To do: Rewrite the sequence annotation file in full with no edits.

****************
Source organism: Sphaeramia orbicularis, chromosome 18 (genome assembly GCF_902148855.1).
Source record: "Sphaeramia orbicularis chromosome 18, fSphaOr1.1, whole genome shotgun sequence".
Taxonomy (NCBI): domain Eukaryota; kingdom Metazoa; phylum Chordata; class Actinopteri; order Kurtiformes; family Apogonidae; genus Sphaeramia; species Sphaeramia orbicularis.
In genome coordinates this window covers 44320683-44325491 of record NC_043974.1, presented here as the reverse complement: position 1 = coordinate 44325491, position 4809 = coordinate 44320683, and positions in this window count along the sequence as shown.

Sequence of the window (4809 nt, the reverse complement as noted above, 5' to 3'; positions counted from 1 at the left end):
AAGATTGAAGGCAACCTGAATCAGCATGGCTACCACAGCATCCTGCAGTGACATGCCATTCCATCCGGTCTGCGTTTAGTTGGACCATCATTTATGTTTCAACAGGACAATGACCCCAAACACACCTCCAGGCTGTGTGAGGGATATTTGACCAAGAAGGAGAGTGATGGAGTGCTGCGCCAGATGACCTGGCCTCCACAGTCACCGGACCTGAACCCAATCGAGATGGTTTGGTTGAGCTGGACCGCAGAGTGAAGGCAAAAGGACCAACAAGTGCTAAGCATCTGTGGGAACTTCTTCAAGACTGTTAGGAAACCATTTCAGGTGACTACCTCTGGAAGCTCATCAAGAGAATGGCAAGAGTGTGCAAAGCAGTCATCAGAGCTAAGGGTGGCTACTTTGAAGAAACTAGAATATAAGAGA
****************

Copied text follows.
Source organism: Sphaeramia orbicularis, chromosome 18 (genome assembly GCF_902148855.1).
Source record: "Sphaeramia orbicularis chromosome 18, fSphaOr1.1, whole genome shotgun sequence".
Taxonomy (NCBI): domain Eukaryota; kingdom Metazoa; phylum Chordata; class Actinopteri; order Kurtiformes; family Apogonidae; genus Sphaeramia; species Sphaeramia orbicularis.
In genome coordinates this window covers 44320683-44325491 of record NC_043974.1, presented here as the reverse complement: position 1 = coordinate 44325491, position 4809 = coordinate 44320683, and positions in this window count along the sequence as shown.

Sequence of the window (4809 nt, the reverse complement as noted above, 5' to 3'; positions counted from 1 at the left end):
AAGATTGAAGGCAACCTGAATCAGCATGGCTACCACAGCATCCTGCAGTGACATGCCATTCCATCCGGTCTGCGTTTAGTTGGACCATCATTTATGTTTCAACAGGACAATGACCCCAAACACACCTCCAGGCTGTGTGAGGGATATTTGACCAAGAAGGAGAGTGATGGAGTGCTGCGCCAGATGACCTGGCCTCCACAGTCACCGGACCTGAACCCAATCGAGATGGTTTGGTTGAGCTGGACCGCAGAGTGAAGGCAAAAGGACCAACAAGTGCTAAGCATCTGTGGGAACTTCTTCAAGACTGTTAGGAAACCATTTCAGGTGACTACCTCTGGAAGCTCATCAAGAGAATGGCAAGAGTGTGCAAAGCAGTCATCAGAGCTAAGGGTGGCTACTTTGAAGAAACTAGAATATAAGAGA